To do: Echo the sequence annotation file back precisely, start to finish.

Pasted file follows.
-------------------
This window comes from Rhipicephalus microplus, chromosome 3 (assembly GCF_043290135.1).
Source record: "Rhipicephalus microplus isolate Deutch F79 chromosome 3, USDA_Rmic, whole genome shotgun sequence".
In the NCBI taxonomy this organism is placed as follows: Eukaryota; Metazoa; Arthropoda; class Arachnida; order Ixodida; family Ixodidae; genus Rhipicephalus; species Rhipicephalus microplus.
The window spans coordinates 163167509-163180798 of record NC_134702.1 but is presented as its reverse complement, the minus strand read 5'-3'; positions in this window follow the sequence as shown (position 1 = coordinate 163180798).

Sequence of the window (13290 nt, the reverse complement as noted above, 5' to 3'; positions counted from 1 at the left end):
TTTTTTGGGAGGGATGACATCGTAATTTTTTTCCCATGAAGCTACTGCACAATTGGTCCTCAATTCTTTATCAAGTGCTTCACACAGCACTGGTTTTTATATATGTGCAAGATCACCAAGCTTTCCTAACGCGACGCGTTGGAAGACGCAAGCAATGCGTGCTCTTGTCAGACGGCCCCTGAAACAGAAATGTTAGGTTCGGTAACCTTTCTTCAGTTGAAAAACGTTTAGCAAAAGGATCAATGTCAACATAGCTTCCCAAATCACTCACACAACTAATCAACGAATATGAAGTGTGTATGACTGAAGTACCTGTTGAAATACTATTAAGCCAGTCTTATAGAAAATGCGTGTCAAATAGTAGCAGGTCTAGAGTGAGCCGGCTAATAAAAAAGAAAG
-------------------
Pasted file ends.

This window comes from Rhipicephalus microplus, chromosome 3 (assembly GCF_043290135.1).
Source record: "Rhipicephalus microplus isolate Deutch F79 chromosome 3, USDA_Rmic, whole genome shotgun sequence".
In the NCBI taxonomy this organism is placed as follows: Eukaryota; Metazoa; Arthropoda; class Arachnida; order Ixodida; family Ixodidae; genus Rhipicephalus; species Rhipicephalus microplus.
The window spans coordinates 163167509-163180798 of record NC_134702.1 but is presented as its reverse complement, the minus strand read 5'-3'; positions in this window follow the sequence as shown (position 1 = coordinate 163180798).

Sequence of the window (13290 nt, the reverse complement as noted above, 5' to 3'; positions counted from 1 at the left end):
TTTTTTGGGAGGGATGACATCGTAATTTTTTTCCCATGAAGCTACTGCACAATTGGTCCTCAATTCTTTATCAAGTGCTTCACACAGCACTGGTTTTTATATATGTGCAAGATCACCAAGCTTTCCTAACGCGACGCGTTGGAAGACGCAAGCAATGCGTGCTCTTGTCAGACGGCCCCTGAAACAGAAATGTTAGGTTCGGTAACCTTTCTTCAGTTGAAAAACGTTTAGCAAAAGGATCAATGTCAACATAGCTTCCCAAATCACTCACACAACTAATCAACGAATATGAAGTGTGTATGACTGAAGTACCTGTTGAAATACTATTAAGCCAGTCTTATAGAAAATGCGTGTCAAATAGTAGCAGGTCTAGAGTGAGCCGGCTAATAAAAAAGAAAG